Dec. 8, 1999
STEREO will for the first time unveil the Sun in three dimensions. Its objective is to address the origin, evolution and interplanetary consequences of one the most massive disturbances in our solar system called the coronal mass ejection (CME). This will be achieved by sending two identically instrumented spacecraft, both at 1 AU orbit around the Sun, but one flying well ahead of the Earth and one behind.
The instrument suite for STEREO will characterize the CME plasma all the way from the solar surface to the orbit of the Earth. These instruments will measure physical characteristics of CME's with remote sensing and local sensing instruments, allowing scientists to determine solar origins of CME's, their propagation into the interplanetary medium and ultimately their consequences on Earth's magnetic field.
By viewing CME's in three dimensions, STEREO will be able to pinpoint their speed and distance from Earth, and thus more accurately time the arrival of the plasma cloud. The planned 2004 launch date will enable STEREO to make observations during the simpler, declining phase of the current activity cycle, which is expected to reach solar maximum around the year 2000.
"Existing spacecraft only provide a limited picture of these huge solar eruptions, called CME's, which can hurl up to ten billion tons of electrically charged gas toward Earth at more than one million miles per hour," said STEREO co-investigator Dr. Barbara Thompson of NASA's Goddard Space Flight Center (Greenbelt, MD). "By placing two spacecraft off the Sun-Earth line, STEREO will reveal details about CME structure and dynamics that have been impossible to obtain."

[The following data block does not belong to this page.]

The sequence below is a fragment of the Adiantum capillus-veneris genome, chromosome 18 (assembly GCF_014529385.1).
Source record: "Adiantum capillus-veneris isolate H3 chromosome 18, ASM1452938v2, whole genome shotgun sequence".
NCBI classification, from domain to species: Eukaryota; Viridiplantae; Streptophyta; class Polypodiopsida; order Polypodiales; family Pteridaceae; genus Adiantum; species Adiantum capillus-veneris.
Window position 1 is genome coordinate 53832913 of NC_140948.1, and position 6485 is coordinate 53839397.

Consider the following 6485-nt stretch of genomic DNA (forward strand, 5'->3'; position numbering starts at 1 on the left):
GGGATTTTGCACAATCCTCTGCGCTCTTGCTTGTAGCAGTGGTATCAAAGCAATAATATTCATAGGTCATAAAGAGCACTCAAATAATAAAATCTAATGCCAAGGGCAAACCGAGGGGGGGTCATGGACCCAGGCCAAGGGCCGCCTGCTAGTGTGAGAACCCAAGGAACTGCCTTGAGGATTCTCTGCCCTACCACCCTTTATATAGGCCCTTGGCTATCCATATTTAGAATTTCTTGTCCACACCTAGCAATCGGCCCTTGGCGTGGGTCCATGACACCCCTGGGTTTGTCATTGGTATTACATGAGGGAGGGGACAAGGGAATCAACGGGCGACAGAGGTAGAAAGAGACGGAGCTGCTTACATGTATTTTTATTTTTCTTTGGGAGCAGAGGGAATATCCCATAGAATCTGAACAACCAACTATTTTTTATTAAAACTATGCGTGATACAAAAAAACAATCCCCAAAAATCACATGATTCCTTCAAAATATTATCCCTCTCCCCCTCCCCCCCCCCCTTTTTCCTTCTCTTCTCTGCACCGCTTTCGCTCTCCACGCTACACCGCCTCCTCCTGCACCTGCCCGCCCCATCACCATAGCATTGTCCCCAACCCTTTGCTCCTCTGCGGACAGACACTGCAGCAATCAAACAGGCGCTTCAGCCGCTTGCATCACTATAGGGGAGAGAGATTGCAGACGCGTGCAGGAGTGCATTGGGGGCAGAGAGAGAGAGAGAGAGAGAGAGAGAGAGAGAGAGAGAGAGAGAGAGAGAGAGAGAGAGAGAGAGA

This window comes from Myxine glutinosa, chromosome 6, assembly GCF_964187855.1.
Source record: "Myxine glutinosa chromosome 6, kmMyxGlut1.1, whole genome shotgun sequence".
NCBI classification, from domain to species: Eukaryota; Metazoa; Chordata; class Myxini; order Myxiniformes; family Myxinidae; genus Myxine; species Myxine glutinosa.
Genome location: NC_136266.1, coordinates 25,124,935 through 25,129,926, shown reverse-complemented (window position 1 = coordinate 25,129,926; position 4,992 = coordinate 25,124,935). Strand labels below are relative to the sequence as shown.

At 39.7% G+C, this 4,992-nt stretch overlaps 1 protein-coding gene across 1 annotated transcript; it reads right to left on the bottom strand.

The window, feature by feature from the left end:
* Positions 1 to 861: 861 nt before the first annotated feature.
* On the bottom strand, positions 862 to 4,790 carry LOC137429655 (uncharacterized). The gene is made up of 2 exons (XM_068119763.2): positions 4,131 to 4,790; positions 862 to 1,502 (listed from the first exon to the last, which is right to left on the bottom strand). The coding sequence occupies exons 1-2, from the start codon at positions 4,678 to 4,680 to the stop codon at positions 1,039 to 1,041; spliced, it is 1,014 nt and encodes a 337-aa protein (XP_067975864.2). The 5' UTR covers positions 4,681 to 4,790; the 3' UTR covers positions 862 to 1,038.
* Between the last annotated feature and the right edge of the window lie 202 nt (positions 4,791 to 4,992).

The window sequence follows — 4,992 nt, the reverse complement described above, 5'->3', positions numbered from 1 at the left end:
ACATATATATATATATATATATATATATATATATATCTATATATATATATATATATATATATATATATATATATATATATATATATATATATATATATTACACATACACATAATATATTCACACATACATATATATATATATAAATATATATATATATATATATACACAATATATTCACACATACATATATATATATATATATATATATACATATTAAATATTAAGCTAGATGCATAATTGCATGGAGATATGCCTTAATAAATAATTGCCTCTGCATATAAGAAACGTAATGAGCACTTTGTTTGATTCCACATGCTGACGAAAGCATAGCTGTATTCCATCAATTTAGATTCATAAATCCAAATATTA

The investigations selected by NASA are:
"This selection forms the final link of a powerful partnership between the international science community, NASA and Johns Hopkins University Applied Physics Laboratory," said STEREO Mission Manager Abby Harper of Goddard. "I am eager to work with such an experienced team, as STEREO will produce out-of-this-world class science and space weather data for a relatively low cost."
The two STEREO spacecraft will be built by Johns Hopkins University Applied Physics Laboratory (Laurel, Md.). STEREO is a $150 million development mission (phase C/D real year cost), which equates to $64 million for instruments and $86 million for the two spacecraft. Mission operations and data analysis cost is about $45 million. Development is scheduled to begin January 2001. Goddard will provide mission management and control of STEREO.
For additional information about the STEREO mission and its payload, go to:
ROYAL ASTRONOMICAL SOCIETY
6 April 1998
The Sun is an important subject for research by ESA. As our nearest star, the Sun is of great significance for astronomy as a whole and provides the best opportunity for astronomers to study basic cosmical processes in great detail. In addition, it affects Earth's environment and can cause damage to satellites and disrupt electricity supplies.
A hundred of the world's leading solar physicists met at the ESA workshop, held at the Instituto de Astrofisica de Canarias on the Spanish island of Tenerife at the end of March. They considered various solar space missions being planned by different groups of scientists around the world and concluded that the Solar Orbiter, provided by ESA in collaboration with other space agencies, would be a key part of a coherent international programme.